Q: Jane, who is planning to establish her own company, has found an office space in Tokyo. The lease agreement for the office given by the real estate agent says the lease period will be two years. Jane asked the real estate agent to make the lease period longer, but the realtor said, ''Don't worry. In Japan, you can use the office as long as you like, regardless of what is written in the contract." Is this true?

A: That is basically correct. I would say that Jane should feel safe in accepting the two-year contract

Q: Could you be more specific about how tenants are protected in this country?

A: Under the Land Lease and louse House Lease Law, the landlord of a house - for both residential and business use - must show a justifiable reason when he or she refuses to renew the lease. The conditions applied by the courts to determine a justifiable reason are stringent and the landlord's desire to use the house for his or. her residential purposes alone would not usually satisfy the conditions. The court would often order the landlord to pay a substantial amount of money to the tenant to supplement the justifiable reason.

Q: I understand. But separate from her business lease agreement, Jane seems to have a problem with her housing lease. She rented a small room for her residence in the suburbs of Tokyo a few years ago. She recently received a letter from the real estate agent representing the owner of the room. A new agreement for the room was enclosed.
The old lease agreement for the room is to expire in a couple of months. She remembers that, at the time of the last renewal of the lease two years ago, she only signed a piece of paper saying that the previous lease would be extended under the same conditions and did not sign a new lease agreement. The enclosed agreement she just received is written in Japanese and is a teiki shakka (fixed--period housing) agreement. Should she sign this agreement?
A: No, she should not.
Q: What's wrong with the contract?
A: As I mentioned earlier, the Land Lease and House Lease Law protects the tenant. Such protection was needed and welcomed by tenants, who had difficulties finding houses for rent during a time of bad housing conditions, especially in the metropolitan areas. From the standpoint of landlords, the system means that once they lease their properties, it would be practically impossible to have their tenants leave their properties even after their lease expires. Therefore, the system has naturally discouraged prospective landlords from building houses and apartments for rental purposes. This has created a shortage in the supply of rental properties.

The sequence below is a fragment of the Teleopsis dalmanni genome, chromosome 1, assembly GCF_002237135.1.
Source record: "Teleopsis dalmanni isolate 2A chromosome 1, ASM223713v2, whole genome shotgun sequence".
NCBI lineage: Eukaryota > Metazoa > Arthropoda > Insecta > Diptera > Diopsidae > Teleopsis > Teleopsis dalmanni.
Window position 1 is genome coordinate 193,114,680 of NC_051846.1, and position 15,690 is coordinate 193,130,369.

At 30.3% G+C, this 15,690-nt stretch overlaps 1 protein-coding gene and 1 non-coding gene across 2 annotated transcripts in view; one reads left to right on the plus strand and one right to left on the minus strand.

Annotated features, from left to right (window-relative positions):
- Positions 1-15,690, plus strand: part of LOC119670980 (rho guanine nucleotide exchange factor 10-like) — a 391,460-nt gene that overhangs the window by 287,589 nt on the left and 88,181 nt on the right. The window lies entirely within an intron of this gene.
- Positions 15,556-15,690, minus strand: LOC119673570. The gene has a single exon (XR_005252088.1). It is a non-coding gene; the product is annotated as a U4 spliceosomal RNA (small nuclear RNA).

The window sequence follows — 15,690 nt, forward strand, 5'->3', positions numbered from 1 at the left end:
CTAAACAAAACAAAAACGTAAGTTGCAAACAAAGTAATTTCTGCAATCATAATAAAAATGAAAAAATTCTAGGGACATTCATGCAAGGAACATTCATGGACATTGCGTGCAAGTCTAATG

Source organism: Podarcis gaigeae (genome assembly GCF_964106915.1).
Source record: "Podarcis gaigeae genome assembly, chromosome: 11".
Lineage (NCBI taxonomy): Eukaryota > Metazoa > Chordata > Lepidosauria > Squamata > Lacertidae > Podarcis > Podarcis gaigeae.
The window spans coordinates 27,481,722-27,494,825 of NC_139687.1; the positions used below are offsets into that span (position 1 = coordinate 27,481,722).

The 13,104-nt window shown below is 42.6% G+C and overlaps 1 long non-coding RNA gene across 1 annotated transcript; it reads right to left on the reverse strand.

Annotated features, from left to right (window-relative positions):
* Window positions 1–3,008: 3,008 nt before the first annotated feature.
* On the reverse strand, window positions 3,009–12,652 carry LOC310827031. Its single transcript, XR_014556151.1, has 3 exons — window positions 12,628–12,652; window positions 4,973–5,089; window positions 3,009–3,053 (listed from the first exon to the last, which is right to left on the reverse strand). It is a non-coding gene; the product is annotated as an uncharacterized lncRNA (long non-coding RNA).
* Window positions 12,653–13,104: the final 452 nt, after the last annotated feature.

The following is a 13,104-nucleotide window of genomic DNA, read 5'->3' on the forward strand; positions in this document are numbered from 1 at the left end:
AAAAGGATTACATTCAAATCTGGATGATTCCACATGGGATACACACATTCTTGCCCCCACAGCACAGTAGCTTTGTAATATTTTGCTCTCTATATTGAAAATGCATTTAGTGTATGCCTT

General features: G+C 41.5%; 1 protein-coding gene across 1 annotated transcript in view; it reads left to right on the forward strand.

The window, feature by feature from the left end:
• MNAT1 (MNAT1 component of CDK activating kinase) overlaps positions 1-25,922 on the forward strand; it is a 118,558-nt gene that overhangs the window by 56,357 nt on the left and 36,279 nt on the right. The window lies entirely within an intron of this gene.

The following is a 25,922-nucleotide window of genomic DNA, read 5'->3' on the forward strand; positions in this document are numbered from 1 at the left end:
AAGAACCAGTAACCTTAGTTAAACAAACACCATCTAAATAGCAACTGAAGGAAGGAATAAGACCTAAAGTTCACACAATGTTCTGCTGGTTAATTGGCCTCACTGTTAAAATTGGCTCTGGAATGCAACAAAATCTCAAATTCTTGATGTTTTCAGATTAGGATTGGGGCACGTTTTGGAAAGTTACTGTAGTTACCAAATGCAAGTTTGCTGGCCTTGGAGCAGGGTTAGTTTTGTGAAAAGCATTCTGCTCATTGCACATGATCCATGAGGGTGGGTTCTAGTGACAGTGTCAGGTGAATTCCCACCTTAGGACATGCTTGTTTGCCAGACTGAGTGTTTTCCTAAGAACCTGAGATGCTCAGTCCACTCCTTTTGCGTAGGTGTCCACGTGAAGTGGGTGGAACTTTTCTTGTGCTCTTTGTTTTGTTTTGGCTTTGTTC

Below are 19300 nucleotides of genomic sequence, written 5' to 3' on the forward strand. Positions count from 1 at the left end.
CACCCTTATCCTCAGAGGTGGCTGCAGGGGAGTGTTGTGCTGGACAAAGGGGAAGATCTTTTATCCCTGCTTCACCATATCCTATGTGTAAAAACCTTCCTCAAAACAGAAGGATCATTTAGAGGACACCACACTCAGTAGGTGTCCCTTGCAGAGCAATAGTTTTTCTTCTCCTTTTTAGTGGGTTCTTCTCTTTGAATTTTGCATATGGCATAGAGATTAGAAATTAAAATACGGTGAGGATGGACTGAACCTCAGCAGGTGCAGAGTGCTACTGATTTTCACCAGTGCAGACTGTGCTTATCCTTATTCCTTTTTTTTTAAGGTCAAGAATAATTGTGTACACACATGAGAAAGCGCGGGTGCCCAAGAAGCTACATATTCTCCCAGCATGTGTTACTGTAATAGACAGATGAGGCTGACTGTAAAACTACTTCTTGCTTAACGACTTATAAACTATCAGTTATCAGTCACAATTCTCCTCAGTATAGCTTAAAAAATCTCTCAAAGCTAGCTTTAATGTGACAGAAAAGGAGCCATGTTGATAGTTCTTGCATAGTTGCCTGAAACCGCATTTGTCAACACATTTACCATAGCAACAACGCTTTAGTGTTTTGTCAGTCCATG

In order to overcome this situation, a new law amending the Land Lease and House Lease Law was enacted and came into effect March 1, 2000. Separate from the conventional house lease requiring justifiable reason to terminate, a fixed-period house-lease system has been introduced.
Q: How does the system work?
A: Under this fixed-period lease, the landlord and tenant will agree upon a certain lease period and the tenant must unconditionally vacate the house upon expiration of the lease. It is not necessary for the landlord to show any justifiable reason for nonrenewal of the lease. But the landlord must give six months notice prior to the expiration of the lease. The fixed-period lease system does not affect house-lease agreements that took effect before March 1, 2000. Even if an old lease agreement expires after March 1, 2000, a justifiable reason is required in order not to renew such agreement.
Q: What happens if Jane should sign the fixed-period house lease agreement instead of renewing the old lease agreement.
A: The law amending the Land Lease and House Lease Law explicitly provides that in the case of a residential house, for the time being, the parties may not agree upon a fixed-period lease to replace a conventional house lease. The purpose is to protect the tenants who unintentionally give up their vested rights under the conventional lease, Please note that the above exception does not apply to lease of a house for business purposes.
The author, Jun Norisugi, is a practicing lawyer at Norisugi & Associates and specializes in international business affairs.